The International Atomic Energy Agency just released a stunning report that concludes that Iran’s path to weapons-grade enriched uranium is now measured in just days, 12 days to be exact. As Iran is barreling closer than ever to a nuclear bomb, it continues to fuel terrorism, threaten the freedom of navigation, and violently oppress its people. Just days ago, the United States Navy, working with the United Kingdom’s Royal Navy, thwarted an effort by Iranian naval vessels to harass and potentially hijack yet another ship transiting the Strait of Hormuz.
Where are the consequences and who is holding Iran accountable? While the Islamic Republic of Iran grows bolder and more violent, the Biden administration and our European allies are responding by clinging desperately to the past, holding onto the absurd hope that the Iran nuclear deal can somehow be revived. The deal can’t be saved, however, which is why our European allies should kill it altogether and move on to a policy that restores deterrence and imposes costs on Iran. Every day we continue to maintain the fiction that this failed and flawed deal can be revived, is a day that Iran grows more dangerous.
The path forward is clear: given the existing dispute over whether the US can initiate snapback, it now falls upon our European allies to do so immediately. The UK, Germany, or France, collectively referred to as the “E3,” can act today to unilaterally reimpose all pre-nuclear deal sanctions on Iran. The avenue for them to do so is explicitly laid out in UN Security Council Resolution 2231. Given Iran’s verifiable and significant noncompliance with the deal, the only question to ask is why haven’t they done so already?
Why have we not initiated snapback sanctions on Iran yet?
LAST WEEK in Congress, Congressman Josh Gottheimer joined me in a bipartisan letter to our “E3” allies urging them to take this responsible step to initiate snapback. It was the first significant bipartisan acknowledgment that snapback is the necessary response to Iran’s actions.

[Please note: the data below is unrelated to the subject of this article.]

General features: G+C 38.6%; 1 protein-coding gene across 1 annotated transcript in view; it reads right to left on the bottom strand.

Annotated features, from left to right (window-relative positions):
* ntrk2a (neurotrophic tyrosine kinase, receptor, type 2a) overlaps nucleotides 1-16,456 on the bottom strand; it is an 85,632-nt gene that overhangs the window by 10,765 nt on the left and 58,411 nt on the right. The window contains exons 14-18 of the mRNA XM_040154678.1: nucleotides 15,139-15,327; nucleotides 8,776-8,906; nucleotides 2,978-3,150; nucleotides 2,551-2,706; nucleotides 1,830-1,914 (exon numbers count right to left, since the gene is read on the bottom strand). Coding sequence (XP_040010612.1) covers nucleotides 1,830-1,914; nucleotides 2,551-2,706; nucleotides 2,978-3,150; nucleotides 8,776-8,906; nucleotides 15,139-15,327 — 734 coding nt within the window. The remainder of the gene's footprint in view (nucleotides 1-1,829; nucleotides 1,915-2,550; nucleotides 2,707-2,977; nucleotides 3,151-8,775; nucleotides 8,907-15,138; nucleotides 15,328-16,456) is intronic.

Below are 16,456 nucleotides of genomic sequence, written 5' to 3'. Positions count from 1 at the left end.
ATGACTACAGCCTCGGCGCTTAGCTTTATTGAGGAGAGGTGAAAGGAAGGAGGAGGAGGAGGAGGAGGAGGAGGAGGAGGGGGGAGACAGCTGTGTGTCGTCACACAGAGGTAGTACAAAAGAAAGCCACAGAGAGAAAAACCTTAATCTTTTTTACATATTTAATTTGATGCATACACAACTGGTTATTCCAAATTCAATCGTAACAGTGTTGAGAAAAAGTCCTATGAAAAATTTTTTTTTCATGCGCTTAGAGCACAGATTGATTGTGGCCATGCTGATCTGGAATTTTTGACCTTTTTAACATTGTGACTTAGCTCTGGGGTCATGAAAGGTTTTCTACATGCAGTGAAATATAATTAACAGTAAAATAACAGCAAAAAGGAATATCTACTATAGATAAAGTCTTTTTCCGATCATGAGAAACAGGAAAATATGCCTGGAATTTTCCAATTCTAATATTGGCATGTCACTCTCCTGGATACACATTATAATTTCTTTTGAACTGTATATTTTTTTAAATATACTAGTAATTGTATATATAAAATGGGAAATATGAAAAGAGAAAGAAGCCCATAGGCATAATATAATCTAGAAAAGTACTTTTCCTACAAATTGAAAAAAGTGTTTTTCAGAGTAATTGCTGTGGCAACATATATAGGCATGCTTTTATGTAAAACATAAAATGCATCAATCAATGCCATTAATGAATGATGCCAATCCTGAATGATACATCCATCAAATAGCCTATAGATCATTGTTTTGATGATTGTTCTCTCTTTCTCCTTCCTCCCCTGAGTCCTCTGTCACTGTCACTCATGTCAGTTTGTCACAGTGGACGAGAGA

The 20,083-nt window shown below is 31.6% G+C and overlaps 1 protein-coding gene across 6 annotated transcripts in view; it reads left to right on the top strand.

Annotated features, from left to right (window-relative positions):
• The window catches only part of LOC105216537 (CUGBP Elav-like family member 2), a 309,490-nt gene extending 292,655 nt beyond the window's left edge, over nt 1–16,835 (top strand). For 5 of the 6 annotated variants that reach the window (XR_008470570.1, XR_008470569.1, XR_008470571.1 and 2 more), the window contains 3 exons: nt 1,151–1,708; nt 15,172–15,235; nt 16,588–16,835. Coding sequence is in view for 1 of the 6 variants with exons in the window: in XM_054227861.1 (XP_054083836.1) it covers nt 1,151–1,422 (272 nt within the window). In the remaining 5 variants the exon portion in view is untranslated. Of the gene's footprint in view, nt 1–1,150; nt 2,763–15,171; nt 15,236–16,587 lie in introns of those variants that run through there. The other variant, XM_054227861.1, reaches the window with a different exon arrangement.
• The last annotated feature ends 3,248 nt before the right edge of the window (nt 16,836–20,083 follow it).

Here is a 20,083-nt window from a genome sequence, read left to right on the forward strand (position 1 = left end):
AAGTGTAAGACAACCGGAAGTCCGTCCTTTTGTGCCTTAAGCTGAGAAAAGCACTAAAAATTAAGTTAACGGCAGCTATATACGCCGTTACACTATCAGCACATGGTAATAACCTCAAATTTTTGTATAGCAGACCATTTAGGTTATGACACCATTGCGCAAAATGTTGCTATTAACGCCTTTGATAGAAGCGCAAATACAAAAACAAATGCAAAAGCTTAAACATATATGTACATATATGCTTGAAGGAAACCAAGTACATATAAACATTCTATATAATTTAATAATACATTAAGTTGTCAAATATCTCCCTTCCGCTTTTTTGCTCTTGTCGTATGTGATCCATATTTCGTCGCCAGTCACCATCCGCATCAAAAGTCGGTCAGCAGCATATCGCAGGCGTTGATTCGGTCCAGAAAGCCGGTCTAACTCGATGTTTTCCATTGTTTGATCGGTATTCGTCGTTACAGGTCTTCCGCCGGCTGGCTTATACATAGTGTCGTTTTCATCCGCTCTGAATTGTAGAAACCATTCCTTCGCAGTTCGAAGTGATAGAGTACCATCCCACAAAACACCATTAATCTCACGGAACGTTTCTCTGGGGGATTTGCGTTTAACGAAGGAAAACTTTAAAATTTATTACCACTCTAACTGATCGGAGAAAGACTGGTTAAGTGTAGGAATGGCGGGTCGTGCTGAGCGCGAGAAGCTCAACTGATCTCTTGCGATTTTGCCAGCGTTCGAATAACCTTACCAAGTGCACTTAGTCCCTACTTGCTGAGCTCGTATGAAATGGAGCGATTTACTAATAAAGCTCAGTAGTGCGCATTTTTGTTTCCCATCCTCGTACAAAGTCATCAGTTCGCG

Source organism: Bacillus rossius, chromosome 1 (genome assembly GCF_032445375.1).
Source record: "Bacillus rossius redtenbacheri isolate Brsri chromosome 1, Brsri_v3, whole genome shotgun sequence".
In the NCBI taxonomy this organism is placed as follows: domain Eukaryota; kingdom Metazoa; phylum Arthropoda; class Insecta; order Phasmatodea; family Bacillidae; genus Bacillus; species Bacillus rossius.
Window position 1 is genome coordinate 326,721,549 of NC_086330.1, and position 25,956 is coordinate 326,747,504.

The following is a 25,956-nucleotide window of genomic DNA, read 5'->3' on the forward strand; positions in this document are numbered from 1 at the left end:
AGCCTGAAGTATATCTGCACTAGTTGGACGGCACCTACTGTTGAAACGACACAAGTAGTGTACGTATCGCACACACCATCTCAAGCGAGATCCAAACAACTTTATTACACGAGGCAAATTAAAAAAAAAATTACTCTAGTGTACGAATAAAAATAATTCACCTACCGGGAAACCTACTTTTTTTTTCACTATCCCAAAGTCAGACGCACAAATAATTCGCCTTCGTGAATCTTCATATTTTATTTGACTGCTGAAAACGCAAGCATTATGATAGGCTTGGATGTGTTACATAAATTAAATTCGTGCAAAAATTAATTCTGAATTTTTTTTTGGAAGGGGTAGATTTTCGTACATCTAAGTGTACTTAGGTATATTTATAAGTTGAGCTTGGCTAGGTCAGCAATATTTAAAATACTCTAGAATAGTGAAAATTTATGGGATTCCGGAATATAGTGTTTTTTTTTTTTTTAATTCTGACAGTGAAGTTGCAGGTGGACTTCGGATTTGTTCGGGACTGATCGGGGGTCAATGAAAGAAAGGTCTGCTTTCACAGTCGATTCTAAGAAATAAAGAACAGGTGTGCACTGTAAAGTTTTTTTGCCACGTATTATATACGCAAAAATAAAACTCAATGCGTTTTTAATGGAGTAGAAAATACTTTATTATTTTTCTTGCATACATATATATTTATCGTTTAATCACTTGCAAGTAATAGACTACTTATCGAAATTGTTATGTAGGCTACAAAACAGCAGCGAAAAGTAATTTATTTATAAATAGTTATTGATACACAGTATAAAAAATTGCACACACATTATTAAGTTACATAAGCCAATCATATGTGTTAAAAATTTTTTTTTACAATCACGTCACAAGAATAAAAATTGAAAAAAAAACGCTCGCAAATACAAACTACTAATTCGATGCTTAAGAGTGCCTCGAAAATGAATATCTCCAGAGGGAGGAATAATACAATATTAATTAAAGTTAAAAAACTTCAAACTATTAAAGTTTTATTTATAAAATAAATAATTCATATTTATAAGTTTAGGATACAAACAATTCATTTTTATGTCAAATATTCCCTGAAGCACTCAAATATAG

Yet sadly, some are reluctant to acknowledge this reality. Some policymakers and advocacy groups are even calling for snapback sanctions, only if Iran reaches an enrichment threshold of 90 percent. Not only would this be almost 24 times the limit allowed by the nuclear deal, it would also mean that Iran has successfully reached the threshold of weapons-grade uranium. This stance is dangerous and irresponsible, and only benefits the Iranian regime.
First and foremost, this position minimizes the extreme nature of Iran’s existing violations of the nuclear deal. As a reminder, the Joint Comprehensive Plan of Action (JCPOA) only permitted Iran to enrich uranium up to 3.67%, the amount needed for a nuclear power plant. Suggesting that it is now acceptable for Iran to continue enriching uranium to 89.9% without consequence, sets a dangerous new precedent that weakens the non-proliferation regime.
Second, it should go without saying, but appeasing rogue actors in this way simply does not work, ever. It did not work with previous despots, and it will not work with those abusing power now. We cannot continue to cede ground and give Iran more leverage. The 2015 nuclear deal moved Iran’s acceptable nuclear enrichment limit from 0% to 3.67%. It would be entirely irresponsible to now push this limit even higher to 89.9%.
Finally, waiting until Iran hits a 90% enrichment threshold to trigger snapback is too little, too late. At that point, Iran will already have weapons-grade enriched uranium. Iran must face costs now for its actions, if we are to expect a change in behavior.
With Iran barreling toward enough enriched uranium for a bomb, we are already short on time. Sitting on our hands and waiting until Iran reaches 90% enrichment is a dangerous and counterproductive delay tactic that benefits one party: the Islamic Republic of Iran. There should be no delay, which is why our E3 allies should act now to initiate snapback.
The writer is a Republican member of the US House of Representatives from New York. She is a member of the House Ways and Means Committee, and in 2021-2022, was a member of the Foreign Affairs Committee. She is a leading voice in Congress on countering the Iranian regime.